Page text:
A Mass of Christian Burial for Daniel E. Degnan will be held Saturday, Dec. 21, at 10 a.m. at Sacred Heartr Catholic Church inAyrshire. Concelebrants are the Rev. Clem Currans, the Rev. Tom Geelan, the Rev. Tim Hogan and the Rev. Peter Nguyen.
Interment will be in calvary Cemetery, Ayrshire. The Martin-Mattice Funeral Home in Emmetsburg is in charge of arrangements.
Visitation will be Friday, Nov. 20, from 4 to 7 p.m. with a Parish Vigil Service at 6:30 p.m. at the Martin-Mattice Funeral Home in Emmetsburg.
Daniel Edward Degnan died of a heart attack at his farm near Curlew on Thursday, Dec. 12, 2013. He was born on the farm Jan. 30, 1936 in the same house in which he died 77 years later. He was born during the severe winter blizzard of January 1936. It was extremely cold, below zero for days, and snowdrifts blocked all the roads. Dr. Nelson, the Ayrshire physician, had to use a one horse shay to get to the house and deliver Daniel and his twin sister, Kathleen, who did not survive the birth.
He attended Ayrshire School, and was graduated from Iowa State University with a degree in Ag and Farm Management. He served seven years in the U.S. Army Reserves. He began his first and only job with the local county ASC office in Emmetsburg, where he became manager, the position from which he retired. He continued to farm the family farm near Curlew until his death.
Danny lived on the family farm most of his life, only recently residing at "the cottage" in Sutherland, near his sister and brother-in-law, Margaret and Donald Dau. However, he continued a daily drive, weather permitting, to his beloved farm to "check things out."
As he drove through O'Brien and Palo Alto counties during spring planting and fall harvest, he could observe who was ahead and who was behind in "getting things done." There were very few farms that he passed in which he did not know the history of who owned it (or who had) and how many acres were involved.
His farm, "the home place" in Booth Township, Section 1, near Curlew has had a Degnan on it for at least 115 years. Grandfather James, sons, Ralph and Billie, and grandsons, Dan and Emmett all farmed the land. Dan, as well as those who preceded his, were good stewards of the land.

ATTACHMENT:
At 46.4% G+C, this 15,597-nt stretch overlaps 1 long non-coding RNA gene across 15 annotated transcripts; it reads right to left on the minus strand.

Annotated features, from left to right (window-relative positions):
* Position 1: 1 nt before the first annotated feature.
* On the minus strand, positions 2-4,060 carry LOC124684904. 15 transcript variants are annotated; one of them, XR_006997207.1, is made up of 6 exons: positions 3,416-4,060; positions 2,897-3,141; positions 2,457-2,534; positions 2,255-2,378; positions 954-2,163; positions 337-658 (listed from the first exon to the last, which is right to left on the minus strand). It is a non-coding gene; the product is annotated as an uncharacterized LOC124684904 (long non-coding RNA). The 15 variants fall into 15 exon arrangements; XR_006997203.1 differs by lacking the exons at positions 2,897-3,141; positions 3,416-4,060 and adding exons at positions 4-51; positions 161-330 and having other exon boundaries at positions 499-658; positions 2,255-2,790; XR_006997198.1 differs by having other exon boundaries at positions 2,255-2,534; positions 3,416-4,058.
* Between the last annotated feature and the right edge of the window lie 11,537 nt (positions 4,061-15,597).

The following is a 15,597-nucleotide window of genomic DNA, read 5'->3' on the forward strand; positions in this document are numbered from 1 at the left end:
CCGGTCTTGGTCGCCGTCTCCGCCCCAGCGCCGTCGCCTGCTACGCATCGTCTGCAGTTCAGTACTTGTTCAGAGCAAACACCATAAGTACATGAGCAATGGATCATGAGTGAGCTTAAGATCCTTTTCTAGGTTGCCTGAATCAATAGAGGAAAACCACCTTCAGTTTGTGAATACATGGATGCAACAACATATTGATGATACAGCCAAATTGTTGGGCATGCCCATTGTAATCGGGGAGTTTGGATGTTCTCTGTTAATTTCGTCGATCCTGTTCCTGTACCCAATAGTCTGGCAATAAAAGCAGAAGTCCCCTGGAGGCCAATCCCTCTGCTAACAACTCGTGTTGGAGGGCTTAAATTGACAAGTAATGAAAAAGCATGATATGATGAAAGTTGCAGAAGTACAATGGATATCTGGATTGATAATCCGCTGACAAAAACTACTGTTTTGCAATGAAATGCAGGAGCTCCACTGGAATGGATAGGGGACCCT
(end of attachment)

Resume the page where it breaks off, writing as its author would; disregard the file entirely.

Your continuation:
Dan was a good farmer and loved his farm. He enjoyed using the latest and advanced farming methods and felt good about keeping the farm in the family.
He was never married but he was a devoted family man with numerous cousins, nieces and nephews and he kept in touch with all of them. The kids lovingly referred to him a "Unc." He was very generous and the Christmas cards sent to the nieces and nephews would always have the present of a check, not to mention the $20 bills he would slip to the great nieces and nephews when he saw them.
He was a thoughtful and careful caregiver to his parents Ralph and Florence. They died in late 1982 and in those later days of their lives, he provided the comfort that only a devoted son could do. He made numerous trips to hospitals in Rochester, Mason City and Emmetsburg first taking one parent and then another. There was never any discussion about going to an assisted care facility or convalescent home. He was it, without complaint.
Danny never met a state fair or farm expo that he didn't like. Everyone accused him of having season tickets to the Clay County Fair, as he would never miss a day. He said he went just to see who was there. He loved to have conversations and never met a stranger. He could and would discuss a wide range of things and usually be "right on" with his observation. He often said to a waiting relative of a long conversation, "He wouldn't stop listening."
He was an avid collector of farm equipment. From the time he was young he collected farm toys and later full-sized farm equipment. His passion was for Allis-Chalmers, but ran the gamut of all makes and models and all things agricultural. His collection was extensive. He traveled to many tractor shows and sales across the country. He loved tractor rides and was a regular on the KICD Spencer radio station ride.
Danny's knowledge of agriculture was unsurpassed. His capacity to absorb and retain everything from farm policy and government programs to the latest makes and models of farm equipment and everything in between was evident to anyone who held a conversation with him. He loved to talk. And he especially loved to talk agriculture.
His depth of knowledge went beyond agriculture, however. He was a voracious reader and subscribed to a blizzard of publications, newspapers and magazines from a dozen cities, which often stuffed the worn-out mailbox. His mind was like a sponge and he had the special gift of retaining everything he read and heard in conversation. We were always amazed at the depth of his knowledge on so many topics. Magazines from Successful Farming to one that dealt with steam engines in the Western States were all over the house. And of course, if you asked him about something, he would know right where to find it and show it to you. He stayed keen and sharp to the end.
Danny had some famous comments that he would make, such as when he went to see his sister, Margaret, he would say with a smile on his face, "What's for dinner?" When his brother James would ask a question he would say, "How much time do you have?" and chuckle. His quick grin and quiet laughter will be missed by all.
He knew the genealogy of most of the family and we regret now that we did not take advantage of that knowledge.
Danny lived a good and fruitful life, true to his beliefs and Catholic upbringing. Even in his death, he thought of others by being a donor with the Iowa Donor Network. He was a man of honesty and integrity. Everyone who knew him knew they could trust him. We were blessed by his life in so many ways. He will be greatly missed. RIP Danny.
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